Knowing the cause of resurfacing failure can ensure successful conversion to THR

The shell can be retained in cases involving femoral neck fracture, femoral loosening or impingement.

Orthopedics Today—March 3, 2010

Although hip resurfacing is becoming a popular option for surgeons treating young and active patients, the procedure carries a higher short-term failure rate than total hip arthroplasty, according to a New York surgeon.

At the 26th Annual Current Concepts in Joint Replacement Winter Meeting, Edwin P. Su, MD, described how surgeons can obtain good outcomes when converting a failed hip resurfacing to a total hip replacement (THR).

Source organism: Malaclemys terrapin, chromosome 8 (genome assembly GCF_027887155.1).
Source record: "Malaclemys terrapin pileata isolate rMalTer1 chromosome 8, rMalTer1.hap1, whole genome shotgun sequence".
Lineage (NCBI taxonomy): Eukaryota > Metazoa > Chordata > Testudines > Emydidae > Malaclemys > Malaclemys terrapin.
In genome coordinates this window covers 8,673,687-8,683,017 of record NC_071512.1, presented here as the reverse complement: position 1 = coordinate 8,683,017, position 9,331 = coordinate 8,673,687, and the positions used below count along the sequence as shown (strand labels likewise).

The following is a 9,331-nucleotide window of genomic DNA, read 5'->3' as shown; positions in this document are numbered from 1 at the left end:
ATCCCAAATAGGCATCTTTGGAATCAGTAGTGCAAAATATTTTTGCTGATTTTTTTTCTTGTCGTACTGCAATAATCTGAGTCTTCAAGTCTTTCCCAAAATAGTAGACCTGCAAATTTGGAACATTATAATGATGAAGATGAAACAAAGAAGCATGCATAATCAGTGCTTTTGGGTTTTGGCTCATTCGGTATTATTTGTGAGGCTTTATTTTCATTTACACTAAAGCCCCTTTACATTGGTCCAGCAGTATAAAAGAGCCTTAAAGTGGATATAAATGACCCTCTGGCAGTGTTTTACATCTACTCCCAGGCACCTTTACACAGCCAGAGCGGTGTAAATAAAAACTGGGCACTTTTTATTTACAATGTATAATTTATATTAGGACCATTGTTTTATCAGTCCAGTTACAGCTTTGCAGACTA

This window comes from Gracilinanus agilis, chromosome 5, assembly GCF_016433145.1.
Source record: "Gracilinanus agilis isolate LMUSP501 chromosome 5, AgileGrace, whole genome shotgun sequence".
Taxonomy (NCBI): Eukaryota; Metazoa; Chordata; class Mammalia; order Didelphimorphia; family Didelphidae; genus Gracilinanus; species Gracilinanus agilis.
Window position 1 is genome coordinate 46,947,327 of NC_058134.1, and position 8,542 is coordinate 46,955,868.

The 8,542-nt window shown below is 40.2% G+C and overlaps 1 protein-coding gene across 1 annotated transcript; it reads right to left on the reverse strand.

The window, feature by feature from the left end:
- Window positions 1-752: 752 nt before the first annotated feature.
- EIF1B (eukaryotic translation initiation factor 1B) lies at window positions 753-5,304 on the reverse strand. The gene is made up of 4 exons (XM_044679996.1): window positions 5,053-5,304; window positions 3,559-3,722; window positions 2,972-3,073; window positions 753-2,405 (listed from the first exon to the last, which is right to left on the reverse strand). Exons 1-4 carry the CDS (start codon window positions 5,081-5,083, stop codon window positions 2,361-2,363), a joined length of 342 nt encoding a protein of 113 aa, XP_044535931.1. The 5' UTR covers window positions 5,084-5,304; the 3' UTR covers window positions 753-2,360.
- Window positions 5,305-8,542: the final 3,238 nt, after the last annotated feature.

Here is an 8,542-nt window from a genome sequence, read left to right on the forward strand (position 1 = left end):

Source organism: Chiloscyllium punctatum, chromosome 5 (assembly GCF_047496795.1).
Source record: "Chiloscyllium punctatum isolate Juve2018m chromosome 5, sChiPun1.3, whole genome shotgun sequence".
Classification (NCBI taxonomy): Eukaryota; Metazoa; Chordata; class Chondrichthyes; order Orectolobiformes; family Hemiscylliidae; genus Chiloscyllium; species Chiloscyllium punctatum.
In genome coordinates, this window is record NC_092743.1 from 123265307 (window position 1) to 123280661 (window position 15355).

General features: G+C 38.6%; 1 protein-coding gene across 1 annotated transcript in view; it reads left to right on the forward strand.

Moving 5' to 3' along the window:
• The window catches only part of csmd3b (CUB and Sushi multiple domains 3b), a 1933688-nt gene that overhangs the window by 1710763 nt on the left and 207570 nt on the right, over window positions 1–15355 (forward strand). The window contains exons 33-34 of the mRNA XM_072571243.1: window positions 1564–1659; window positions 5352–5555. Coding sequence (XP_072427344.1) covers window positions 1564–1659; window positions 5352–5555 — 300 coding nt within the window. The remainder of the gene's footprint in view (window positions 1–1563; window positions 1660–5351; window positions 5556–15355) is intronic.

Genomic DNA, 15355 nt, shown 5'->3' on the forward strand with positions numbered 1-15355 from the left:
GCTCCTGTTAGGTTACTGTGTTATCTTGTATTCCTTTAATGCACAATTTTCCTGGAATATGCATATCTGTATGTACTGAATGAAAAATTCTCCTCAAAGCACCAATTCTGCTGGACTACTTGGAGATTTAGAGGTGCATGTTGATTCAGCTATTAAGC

Causes of failure

“The cause of failure must be carefully assessed prior to the conversion surgery in order to ensure an optimal THR outcome,” Su said. He noted that femoral neck fracture is the primary cause of short-term failure in resurfacing procedures. He theorized that the rate of these fractures could be reduced with improved surgical techniques, careful patient selection and preoperative evaluation of bone quality. Inadequate acetabular fixation or the so-called “slipped cup” is another cause of early failure, which may also be related to surgical technique.

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